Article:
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Government agents raid Peruvian President Boluarte's residence

Police guard outside President Dina Boluarte's house during a raid ordered by the Attorney General's Office aimed at seizing luxury watches as part of a preliminary investigation into alleged illicit enrichment in Lima, Peru, Saturday, March 30, 2024.
Martin Mejia
/
AP
Police guard outside President Dina Boluarte's house during a raid ordered by the Attorney General's Office aimed at seizing luxury watches as part of a preliminary investigation into alleged illicit enrichment in Lima, Peru, Saturday, March 30, 2024.

LIMA, Peru — Peruvian president Dina Boluarte said in a televised address on Saturday that she rejected the "unconstitutional and discriminatory" way an investigation into possible illicit enrichment is being carried out, after police broke down the front door of her house with a battering ram overnight in search of luxury watches.

Police had waited in vain for several minutes for someone to open the door late Friday, as dozens of armed officers carrying ballistic shields and batons looked on. Boluarte said the authorities did not allow enough time for her family members to rouse themselves, dress and answer the door, especially given the late hour.

After their raid around midnight, officers went to the presidential palace where, this time, they were admitted without resorting to force.

The country is accustomed to seeing searches in the homes of former presidents, but this marked the first time in Peru's history that police forcibly entered the home of a sitting president. Raids on the presidential palace had happened before.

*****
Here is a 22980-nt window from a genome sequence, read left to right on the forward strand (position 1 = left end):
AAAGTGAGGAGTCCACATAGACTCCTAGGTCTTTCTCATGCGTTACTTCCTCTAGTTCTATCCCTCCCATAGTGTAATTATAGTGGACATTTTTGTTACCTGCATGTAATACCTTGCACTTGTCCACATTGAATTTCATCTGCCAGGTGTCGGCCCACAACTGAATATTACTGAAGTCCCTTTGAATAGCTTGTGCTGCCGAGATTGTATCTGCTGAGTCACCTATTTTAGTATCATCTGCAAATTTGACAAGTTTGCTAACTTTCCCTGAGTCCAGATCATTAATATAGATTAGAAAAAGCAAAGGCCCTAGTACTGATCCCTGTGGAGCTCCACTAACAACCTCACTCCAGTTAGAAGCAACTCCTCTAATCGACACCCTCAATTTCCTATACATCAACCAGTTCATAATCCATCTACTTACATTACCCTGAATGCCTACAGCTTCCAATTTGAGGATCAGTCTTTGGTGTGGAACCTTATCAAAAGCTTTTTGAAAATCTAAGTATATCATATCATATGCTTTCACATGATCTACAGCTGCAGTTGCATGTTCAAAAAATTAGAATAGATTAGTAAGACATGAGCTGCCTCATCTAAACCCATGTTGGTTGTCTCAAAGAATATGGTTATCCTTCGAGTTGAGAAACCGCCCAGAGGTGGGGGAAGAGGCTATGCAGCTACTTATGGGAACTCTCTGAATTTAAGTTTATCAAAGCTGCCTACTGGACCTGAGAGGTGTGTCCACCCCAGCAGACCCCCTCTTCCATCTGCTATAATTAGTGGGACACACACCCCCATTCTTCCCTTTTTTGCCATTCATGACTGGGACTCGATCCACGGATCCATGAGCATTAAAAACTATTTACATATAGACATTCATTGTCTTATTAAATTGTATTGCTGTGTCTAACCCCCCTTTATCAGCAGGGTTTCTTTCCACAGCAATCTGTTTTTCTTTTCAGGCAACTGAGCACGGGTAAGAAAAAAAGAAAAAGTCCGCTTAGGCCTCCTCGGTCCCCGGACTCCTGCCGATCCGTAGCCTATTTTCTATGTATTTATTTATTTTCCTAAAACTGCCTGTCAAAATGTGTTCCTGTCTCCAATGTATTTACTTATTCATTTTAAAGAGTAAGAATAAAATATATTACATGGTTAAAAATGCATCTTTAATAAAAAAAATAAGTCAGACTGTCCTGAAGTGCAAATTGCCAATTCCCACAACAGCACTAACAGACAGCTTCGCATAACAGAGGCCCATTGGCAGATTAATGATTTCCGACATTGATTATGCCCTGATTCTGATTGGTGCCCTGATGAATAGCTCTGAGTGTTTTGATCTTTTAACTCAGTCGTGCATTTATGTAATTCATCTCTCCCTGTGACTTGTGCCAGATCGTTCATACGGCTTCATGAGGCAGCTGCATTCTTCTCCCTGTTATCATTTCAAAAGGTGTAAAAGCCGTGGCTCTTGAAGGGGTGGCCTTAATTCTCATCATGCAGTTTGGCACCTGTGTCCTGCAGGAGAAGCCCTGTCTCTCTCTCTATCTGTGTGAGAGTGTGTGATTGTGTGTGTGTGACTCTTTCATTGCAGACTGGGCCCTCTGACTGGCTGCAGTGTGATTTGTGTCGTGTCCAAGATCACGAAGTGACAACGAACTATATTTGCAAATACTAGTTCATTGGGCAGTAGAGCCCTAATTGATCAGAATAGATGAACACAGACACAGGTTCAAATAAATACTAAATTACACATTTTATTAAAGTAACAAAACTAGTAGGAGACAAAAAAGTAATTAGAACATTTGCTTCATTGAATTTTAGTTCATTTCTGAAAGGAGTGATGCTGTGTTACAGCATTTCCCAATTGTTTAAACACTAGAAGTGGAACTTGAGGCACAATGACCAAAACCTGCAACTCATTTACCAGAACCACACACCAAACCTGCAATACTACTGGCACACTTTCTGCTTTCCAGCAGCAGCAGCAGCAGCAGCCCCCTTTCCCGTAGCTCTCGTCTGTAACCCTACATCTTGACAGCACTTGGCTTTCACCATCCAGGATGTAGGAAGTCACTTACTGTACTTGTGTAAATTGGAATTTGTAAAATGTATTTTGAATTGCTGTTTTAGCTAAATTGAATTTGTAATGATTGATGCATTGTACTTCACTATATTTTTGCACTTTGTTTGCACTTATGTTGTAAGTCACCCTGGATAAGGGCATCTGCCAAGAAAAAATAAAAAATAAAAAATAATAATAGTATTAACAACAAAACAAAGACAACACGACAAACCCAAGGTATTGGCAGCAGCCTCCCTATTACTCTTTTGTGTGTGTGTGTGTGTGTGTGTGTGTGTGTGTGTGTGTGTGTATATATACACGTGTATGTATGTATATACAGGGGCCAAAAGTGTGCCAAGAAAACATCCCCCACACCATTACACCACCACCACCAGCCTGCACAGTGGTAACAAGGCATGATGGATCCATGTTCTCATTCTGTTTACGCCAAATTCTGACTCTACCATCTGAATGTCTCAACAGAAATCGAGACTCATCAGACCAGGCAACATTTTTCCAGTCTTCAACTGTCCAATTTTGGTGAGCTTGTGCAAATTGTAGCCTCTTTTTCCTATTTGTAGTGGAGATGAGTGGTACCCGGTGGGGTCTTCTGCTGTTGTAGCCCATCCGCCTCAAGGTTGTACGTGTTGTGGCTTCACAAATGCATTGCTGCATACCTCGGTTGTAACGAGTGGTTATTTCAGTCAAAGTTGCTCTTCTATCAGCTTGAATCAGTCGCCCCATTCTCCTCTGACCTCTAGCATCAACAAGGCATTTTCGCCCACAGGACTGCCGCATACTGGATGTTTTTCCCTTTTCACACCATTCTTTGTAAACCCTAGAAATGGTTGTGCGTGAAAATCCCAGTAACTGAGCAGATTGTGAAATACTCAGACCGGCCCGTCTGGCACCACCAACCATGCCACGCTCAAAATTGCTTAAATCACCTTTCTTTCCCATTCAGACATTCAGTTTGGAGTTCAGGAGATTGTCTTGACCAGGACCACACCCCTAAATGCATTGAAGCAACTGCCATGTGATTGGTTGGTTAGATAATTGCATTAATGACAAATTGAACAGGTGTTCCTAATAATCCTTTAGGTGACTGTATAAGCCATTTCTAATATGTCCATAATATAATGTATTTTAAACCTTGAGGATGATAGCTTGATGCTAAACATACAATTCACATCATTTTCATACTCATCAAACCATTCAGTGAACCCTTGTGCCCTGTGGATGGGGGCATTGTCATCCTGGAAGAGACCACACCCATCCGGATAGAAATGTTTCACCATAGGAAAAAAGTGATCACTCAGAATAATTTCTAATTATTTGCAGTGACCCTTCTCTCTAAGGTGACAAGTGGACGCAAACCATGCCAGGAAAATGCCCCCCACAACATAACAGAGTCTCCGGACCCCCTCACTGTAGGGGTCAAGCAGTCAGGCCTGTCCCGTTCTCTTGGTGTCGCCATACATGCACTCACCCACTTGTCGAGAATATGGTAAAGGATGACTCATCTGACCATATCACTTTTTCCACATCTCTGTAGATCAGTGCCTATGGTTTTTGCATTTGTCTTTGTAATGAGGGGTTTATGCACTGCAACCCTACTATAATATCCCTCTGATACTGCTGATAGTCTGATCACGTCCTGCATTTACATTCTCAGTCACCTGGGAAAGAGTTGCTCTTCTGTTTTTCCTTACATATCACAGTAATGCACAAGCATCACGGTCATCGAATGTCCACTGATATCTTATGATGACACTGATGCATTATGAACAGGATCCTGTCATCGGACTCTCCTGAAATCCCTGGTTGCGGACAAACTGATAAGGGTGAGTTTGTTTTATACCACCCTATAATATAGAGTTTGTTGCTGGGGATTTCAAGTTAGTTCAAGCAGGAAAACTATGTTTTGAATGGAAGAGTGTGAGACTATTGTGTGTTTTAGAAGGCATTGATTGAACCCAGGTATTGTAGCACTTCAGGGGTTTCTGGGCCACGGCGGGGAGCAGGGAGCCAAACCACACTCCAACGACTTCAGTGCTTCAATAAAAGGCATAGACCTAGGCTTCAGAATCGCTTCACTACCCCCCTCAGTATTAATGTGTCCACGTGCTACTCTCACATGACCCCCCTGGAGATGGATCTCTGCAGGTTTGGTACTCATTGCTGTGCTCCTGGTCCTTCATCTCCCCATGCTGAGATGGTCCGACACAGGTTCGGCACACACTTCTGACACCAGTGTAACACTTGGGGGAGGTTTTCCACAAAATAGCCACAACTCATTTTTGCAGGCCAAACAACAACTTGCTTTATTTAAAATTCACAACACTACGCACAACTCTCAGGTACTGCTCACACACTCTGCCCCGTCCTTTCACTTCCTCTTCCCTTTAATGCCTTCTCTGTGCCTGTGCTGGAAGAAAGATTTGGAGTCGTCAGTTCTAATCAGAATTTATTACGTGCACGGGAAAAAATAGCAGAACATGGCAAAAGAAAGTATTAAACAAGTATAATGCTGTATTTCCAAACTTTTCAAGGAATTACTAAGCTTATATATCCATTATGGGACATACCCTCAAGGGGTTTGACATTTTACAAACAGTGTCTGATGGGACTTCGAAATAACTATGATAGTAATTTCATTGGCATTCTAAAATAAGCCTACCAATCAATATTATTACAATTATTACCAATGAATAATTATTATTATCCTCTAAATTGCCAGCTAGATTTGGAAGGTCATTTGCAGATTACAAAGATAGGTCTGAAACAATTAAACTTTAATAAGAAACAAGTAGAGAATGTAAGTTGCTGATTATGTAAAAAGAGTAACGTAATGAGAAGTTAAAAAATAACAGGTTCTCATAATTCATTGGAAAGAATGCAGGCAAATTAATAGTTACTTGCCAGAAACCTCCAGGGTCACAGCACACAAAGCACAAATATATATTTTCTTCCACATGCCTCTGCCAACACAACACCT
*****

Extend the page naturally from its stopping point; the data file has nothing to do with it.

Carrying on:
Boluarte is being preliminarily investigated for allegedly acquiring an undisclosed collection of luxury watches since becoming vice president and social inclusion minister in July 2021, and then president in December 2022.

The investigation began in mid-March after a TV program spotlighted Boluarte wearing a Rolex watch that is worth up to $14,000 in Peru. Later, other programs detected at least two more Rolexes.

Boluarte, a 61-year-old lawyer, was a modest district official before entering then-President Pedro Castillo's government on a monthly salary of $8,136 in July 2021. Boluarte later assumed the presidency with a lower salary of $4,200 per month. Shortly thereafter, she began to display the luxury watches.

Boluarte did not list any Rolexes in an obligatory asset declaration document.

In her pre-recorded and televised address on Saturday, Boluarte did not clarify the origin of the watches. Boluarte said that her lawyer had advised her not to make any statement until she attends the prosecutor's office to "clarify the facts."

But she denied accusations of corruption. "I have always said that I'm an honest woman," Boluarte said.

"I ask myself a question: since when does a sector of the press care about what a president wears or does not wear? I hope and I want to believe that this is not a sexist or discriminatory issue," added Boluarte, who is Peru's first female president.